accident scene. He observed the position of the Rose vehicle; requested that
photographs be taken; took measurements; and completed a Police Accident Report.
There was an 84 foot motorcycle skid mark that began on the west side of
Sycamore Road and ended approximately 20 feet before the Rose vehicle. The Rose
car was positioned as depicted in exhibits 46B, 46I, mostly in the westbound
lane. Graser testified that since 1977, he has responded to approximately 50
accidents that have involved a vehicle backing out from the angled parking area
on Route 6N.
Michael G. Mignogna, DOT's regional traffic engineer from 1977 to 1995 for the
area encompassing this accident, testified that DOT had embraced the opinion
that diagonal parking should be eliminated on 6N (Exs. 29-30). In 1978, DOT
granted the Town a work permit for improvements on
A series of letters had been exchanged
between the Town and DOT regarding the modifications to be included in the
construction project. Mignogna's letter dated May 24, 1977 to the Town
Supervisor states, "[t]his diagonal parking area, as we all are aware, has been
a very sensitive item; however, from a traffic safety standpoint, the ultimate
objective should be the removal of the diagonal parking. *** Additionally, I
want to stress the importance of continually monitoring the diagonal parking and
its impact to the occurrence of accidents. If the accident history continues to
be high, all responsible agencies should act to remove the diagonal parking and
establish parallel parking" (Ex. 29). The permit was issued to the Town to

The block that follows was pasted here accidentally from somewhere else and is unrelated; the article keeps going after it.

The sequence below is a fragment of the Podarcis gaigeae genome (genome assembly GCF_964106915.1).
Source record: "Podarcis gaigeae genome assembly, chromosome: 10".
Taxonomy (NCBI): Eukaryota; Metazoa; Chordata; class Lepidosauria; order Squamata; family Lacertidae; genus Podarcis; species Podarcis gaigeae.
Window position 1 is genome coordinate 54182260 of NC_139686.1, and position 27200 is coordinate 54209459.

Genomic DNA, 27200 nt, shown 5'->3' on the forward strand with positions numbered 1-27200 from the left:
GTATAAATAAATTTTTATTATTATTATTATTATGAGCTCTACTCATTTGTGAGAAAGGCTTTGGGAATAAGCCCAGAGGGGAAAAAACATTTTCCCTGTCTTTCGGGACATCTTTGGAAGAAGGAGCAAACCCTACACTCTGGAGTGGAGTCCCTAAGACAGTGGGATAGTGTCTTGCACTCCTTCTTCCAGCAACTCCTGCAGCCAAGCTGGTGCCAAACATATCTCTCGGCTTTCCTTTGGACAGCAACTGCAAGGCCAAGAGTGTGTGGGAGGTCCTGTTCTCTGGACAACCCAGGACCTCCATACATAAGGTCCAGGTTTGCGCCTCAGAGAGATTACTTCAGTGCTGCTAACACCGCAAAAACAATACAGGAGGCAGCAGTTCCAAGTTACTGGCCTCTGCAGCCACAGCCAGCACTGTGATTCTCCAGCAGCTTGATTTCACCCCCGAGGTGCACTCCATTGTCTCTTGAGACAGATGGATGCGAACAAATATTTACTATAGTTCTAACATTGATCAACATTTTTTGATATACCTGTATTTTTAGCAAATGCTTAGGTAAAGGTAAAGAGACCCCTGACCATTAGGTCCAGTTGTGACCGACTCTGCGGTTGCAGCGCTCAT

install concrete curb sidewalks, asphalt paving, pavement
signs and lighting on 6N. Parallel parking was eliminated on the north side and
the center dividing line was shifted north. Mignogna was not aware of any
safety studies done between 1978 and 1983.
In 1983, DOT issued a Notice of Order dated December 9, 1983 that repealed an
existing order which permitted angled parking on the south side of Route 6N (Ex.
36). Pursuant to the 1983 order, parallel parking would be permitted on the
south side and all parking would be prohibited on the north side. By letter
dated December 19, 1983, Mignogna advised the Supervisor of the Town of Carmel
that, in regard to the 1983 order, DOT's maintenance department would install
the necessary signs.
Although the 1983 order was not repealed, it was never enforced because of
opposition from the Town stemming from the commercial establishments along 6N.
Mignogna was not aware of any studies conducted after 1983 which indicated that
the dangers posed by diagonal parking no longer existed. Mignogna testified
that it was State policy not to remove parking if there was community
opposition, unless there was an overriding safety reason. The State
acknowledged the importance of monitoring the angled parking and its impact on
the number of accidents (Ex. 29). Mignogna conceded that DOT has the
authority to enforce the 1983 order. In response to an inquiry by State Senator
Mary Goodhue in a letter dated August 7, 1984, Albert Dickson, DOT Regional
It is widely known in the Traffic Engineering field that diagonal parking
creates an accident problem far in excess of any other parking schemes. No
matter how cautious people are in backing from a diagonal space, they are still
required to back into the traveling stream. In addition, because of the
numerous differentials in vehicle size, motorists engaging in diagonal parking
maneuvers often cannot see nor be seen by the through traffic.
We have recently completed another investigation in this area. Upon request of
Mr. Othmer, Town of Carmel Supervisor, we again have not implemented our